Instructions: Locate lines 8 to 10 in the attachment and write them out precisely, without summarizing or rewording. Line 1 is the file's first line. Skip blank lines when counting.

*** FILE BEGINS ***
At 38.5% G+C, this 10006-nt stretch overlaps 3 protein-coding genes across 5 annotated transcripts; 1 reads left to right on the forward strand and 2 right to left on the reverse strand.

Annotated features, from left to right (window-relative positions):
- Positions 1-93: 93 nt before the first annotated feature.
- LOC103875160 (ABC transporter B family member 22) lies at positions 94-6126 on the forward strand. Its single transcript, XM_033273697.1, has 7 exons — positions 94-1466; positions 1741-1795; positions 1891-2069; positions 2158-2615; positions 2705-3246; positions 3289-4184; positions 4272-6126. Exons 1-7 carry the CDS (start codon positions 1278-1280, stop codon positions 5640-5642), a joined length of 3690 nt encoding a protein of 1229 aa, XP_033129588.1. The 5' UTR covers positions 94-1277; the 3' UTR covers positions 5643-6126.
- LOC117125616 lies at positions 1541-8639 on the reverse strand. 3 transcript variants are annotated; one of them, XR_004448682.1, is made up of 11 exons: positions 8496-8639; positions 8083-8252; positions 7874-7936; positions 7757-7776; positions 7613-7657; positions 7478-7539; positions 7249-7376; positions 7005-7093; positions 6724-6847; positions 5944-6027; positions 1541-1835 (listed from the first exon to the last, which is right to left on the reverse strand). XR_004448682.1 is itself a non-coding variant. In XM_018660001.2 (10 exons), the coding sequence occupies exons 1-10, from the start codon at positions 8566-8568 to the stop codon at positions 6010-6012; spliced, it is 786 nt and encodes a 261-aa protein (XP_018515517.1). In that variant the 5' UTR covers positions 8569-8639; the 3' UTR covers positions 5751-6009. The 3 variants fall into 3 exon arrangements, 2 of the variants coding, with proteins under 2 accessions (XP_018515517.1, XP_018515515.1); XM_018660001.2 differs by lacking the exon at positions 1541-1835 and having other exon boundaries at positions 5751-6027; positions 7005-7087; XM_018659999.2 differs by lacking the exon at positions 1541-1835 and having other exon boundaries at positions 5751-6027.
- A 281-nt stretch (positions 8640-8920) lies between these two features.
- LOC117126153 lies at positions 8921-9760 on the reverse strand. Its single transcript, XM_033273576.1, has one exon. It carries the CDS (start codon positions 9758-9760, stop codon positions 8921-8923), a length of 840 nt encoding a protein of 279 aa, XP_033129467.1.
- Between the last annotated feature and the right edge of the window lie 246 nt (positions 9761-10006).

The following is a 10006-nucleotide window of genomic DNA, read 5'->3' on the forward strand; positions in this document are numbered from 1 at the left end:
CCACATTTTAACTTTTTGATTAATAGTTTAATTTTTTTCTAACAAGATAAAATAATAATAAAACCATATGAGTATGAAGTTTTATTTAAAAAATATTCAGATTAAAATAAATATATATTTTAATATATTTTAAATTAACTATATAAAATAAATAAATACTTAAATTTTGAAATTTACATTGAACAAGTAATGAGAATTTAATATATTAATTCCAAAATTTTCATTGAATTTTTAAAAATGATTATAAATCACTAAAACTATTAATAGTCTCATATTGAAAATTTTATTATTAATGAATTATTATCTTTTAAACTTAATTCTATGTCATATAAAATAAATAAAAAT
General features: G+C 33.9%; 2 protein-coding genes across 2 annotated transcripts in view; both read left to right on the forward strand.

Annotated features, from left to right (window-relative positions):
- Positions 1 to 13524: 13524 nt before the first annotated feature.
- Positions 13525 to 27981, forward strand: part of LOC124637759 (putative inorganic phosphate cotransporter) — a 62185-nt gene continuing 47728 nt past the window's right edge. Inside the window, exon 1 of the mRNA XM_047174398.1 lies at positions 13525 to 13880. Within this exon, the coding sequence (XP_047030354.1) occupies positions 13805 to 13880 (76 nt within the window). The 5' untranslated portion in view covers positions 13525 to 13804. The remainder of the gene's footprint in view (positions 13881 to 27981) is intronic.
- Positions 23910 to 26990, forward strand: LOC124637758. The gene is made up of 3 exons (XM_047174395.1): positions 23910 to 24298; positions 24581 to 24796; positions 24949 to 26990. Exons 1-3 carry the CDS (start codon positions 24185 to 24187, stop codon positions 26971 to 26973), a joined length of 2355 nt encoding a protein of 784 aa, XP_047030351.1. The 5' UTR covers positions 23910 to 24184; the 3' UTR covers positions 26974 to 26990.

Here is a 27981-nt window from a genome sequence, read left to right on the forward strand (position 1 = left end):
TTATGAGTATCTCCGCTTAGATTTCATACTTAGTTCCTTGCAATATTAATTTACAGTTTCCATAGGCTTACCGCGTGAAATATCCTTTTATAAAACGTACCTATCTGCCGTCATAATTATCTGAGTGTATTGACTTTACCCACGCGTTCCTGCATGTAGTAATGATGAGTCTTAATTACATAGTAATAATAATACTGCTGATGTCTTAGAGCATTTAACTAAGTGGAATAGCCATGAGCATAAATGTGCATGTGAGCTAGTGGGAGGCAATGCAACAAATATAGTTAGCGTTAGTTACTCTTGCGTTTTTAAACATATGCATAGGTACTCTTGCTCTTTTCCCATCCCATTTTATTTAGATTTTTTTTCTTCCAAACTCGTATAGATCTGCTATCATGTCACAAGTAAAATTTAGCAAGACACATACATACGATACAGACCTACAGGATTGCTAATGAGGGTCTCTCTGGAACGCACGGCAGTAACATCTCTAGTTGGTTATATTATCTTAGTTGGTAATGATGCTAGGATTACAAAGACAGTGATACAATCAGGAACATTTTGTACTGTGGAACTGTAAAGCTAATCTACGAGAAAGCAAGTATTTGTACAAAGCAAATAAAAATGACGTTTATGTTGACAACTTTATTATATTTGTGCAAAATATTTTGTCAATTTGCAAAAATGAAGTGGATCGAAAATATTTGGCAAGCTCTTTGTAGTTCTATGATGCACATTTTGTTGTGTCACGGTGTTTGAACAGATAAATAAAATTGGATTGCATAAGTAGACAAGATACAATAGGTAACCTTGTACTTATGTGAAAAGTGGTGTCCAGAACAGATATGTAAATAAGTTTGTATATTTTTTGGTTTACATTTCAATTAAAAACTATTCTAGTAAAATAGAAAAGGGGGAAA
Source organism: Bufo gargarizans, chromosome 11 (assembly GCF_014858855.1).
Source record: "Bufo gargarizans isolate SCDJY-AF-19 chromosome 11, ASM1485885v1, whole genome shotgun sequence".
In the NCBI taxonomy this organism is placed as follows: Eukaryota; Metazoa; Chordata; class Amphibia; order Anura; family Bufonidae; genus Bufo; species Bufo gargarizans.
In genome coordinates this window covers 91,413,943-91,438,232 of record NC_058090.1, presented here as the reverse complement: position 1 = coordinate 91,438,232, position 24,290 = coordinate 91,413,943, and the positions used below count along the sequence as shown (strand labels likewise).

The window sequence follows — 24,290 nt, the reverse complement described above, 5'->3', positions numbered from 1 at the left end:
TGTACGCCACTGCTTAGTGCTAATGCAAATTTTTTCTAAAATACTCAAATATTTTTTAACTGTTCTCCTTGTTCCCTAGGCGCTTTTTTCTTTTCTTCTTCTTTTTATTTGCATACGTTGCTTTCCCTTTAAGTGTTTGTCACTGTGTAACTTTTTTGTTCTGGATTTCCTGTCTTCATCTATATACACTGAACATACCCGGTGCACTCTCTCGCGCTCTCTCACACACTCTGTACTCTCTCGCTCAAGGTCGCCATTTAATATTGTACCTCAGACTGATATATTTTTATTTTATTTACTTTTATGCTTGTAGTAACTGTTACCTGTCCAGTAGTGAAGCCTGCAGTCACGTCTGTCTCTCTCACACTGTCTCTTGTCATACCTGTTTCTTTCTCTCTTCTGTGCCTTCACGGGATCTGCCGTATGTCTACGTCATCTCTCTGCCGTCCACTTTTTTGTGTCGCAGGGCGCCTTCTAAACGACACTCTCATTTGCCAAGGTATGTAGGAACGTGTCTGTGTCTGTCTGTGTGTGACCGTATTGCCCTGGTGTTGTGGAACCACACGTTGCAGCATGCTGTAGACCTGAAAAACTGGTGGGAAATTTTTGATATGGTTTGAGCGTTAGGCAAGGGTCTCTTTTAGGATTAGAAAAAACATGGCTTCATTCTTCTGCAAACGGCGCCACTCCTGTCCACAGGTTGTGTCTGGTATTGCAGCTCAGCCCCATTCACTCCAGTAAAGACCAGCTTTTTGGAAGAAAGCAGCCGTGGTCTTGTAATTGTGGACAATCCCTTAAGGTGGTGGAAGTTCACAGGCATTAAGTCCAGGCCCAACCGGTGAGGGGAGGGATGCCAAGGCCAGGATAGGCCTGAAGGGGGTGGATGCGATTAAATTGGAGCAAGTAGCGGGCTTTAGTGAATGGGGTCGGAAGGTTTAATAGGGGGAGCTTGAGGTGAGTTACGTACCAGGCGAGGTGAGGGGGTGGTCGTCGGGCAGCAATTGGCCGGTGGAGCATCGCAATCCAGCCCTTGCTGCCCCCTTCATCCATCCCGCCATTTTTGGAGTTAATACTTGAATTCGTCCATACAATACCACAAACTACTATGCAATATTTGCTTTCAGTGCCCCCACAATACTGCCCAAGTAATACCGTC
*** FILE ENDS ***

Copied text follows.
- Between the last annotated feature and the right edge of the window lie 246 nt (positions 9761-10006).

The following is a 10006-nucleotide window of genomic DNA, read 5'->3' on the forward strand; positions in this document are numbered from 1 at the left end:
CCACATTTTAACTTTTTGATTAATAGTTTAATTTTTTTCTAACAAGATAAAATAATAATAAAACCATATGAGTATGAAGTTTTATTTAAAAAATATTCAGATTAAAATAAATATATATTTTAATATATTTTAAATTAACTATATAAAATAAATAAATACTTAAATTTTGAAATTTACATTGAACAAGTAATGAGAATTTAATATATTAATTCCAAAATTTTCATTGAATTTTTAAAAATGATTATAAATCACTAAAACTATTAATAGTCTCATATTGAAAATTTTATTATTAATGAATTATTATCTTTTAAACTTAATTCTATGTCATATAAAATAAATAAAAAT